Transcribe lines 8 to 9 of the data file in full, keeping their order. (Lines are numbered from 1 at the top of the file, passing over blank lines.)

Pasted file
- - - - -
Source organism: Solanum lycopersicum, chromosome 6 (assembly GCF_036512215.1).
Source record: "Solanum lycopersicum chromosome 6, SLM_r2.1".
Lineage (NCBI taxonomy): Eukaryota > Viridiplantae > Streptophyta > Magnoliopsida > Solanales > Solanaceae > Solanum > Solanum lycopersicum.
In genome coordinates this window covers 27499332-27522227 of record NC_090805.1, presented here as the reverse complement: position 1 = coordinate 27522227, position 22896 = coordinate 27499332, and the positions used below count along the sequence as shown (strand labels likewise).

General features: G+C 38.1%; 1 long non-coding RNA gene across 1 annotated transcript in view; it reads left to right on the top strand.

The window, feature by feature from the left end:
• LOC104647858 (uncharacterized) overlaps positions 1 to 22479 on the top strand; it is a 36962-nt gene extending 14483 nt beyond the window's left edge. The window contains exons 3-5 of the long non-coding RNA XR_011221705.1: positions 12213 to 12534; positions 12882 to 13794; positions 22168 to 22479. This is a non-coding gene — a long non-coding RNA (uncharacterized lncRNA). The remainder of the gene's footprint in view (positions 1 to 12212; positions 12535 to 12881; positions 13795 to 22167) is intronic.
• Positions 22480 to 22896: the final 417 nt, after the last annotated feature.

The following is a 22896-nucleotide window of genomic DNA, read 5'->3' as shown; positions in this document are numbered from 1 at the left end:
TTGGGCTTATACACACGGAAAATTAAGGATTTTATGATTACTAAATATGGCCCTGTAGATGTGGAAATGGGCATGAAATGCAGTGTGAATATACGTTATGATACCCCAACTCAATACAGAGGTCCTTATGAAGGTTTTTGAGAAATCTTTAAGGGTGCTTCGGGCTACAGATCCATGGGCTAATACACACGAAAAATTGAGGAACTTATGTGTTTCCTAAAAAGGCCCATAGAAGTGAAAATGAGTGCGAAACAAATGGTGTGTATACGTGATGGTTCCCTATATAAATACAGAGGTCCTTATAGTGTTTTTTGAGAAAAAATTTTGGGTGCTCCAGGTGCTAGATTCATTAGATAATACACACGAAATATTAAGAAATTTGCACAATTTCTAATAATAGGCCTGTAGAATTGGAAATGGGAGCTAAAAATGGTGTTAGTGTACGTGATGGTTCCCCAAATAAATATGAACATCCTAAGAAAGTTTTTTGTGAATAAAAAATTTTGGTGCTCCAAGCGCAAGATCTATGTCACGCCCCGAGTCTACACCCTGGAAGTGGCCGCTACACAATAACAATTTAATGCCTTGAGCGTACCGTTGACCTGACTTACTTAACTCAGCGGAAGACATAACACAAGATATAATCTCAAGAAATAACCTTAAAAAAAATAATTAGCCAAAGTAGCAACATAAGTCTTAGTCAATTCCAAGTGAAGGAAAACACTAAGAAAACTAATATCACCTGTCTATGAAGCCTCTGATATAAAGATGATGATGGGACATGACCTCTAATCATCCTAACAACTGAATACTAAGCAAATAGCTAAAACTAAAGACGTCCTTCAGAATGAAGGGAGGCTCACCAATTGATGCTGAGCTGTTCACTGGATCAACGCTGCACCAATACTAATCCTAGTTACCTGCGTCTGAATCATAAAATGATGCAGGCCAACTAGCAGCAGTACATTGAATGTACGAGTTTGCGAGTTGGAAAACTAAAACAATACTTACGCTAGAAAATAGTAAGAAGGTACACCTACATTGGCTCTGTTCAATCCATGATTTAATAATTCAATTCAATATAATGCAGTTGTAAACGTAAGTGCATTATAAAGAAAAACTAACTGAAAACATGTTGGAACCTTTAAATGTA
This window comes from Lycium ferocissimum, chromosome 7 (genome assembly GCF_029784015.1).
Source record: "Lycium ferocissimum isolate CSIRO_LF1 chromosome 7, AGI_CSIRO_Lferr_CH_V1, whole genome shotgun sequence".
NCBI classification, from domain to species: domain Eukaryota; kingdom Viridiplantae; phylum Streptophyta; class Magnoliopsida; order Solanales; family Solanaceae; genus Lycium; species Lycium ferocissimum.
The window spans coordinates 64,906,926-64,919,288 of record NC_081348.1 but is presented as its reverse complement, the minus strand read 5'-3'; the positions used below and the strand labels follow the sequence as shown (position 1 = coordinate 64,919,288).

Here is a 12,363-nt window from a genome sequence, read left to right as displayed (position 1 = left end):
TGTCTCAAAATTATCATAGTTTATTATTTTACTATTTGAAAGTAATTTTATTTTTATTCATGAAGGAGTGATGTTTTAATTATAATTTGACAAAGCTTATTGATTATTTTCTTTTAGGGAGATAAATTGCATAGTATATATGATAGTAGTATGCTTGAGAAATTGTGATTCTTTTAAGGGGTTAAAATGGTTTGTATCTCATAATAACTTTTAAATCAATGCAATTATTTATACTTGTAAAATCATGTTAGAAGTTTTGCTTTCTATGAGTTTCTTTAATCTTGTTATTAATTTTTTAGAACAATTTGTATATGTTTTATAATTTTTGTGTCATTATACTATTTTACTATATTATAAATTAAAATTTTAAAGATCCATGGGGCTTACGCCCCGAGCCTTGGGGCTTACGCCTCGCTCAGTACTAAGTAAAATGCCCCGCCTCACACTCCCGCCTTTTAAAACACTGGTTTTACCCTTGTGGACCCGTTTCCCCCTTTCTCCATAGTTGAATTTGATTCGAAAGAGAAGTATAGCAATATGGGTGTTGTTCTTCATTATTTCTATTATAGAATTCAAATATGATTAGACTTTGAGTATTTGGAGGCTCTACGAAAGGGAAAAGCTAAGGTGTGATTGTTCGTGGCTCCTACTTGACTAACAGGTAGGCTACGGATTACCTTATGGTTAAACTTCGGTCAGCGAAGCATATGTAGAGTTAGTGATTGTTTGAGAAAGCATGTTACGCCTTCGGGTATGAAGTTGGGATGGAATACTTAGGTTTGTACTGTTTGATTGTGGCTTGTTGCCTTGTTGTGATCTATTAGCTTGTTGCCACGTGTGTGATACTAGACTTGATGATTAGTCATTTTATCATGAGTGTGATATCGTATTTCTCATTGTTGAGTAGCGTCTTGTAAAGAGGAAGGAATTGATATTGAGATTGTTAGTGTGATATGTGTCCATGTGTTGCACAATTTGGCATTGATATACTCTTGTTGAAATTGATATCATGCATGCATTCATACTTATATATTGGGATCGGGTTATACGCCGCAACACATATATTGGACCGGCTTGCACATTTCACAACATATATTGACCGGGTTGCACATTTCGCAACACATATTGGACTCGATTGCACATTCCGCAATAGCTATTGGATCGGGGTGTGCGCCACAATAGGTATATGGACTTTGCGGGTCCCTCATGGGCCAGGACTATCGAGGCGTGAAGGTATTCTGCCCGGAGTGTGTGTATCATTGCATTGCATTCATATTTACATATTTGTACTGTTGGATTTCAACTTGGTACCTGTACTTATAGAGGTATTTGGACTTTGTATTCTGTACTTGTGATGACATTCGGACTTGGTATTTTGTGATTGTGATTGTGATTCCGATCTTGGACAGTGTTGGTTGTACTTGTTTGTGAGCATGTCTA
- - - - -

• Positions 22480 to 22896: the final 417 nt, after the last annotated feature.

The following is a 22896-nucleotide window of genomic DNA, read 5'->3' as shown; positions in this document are numbered from 1 at the left end: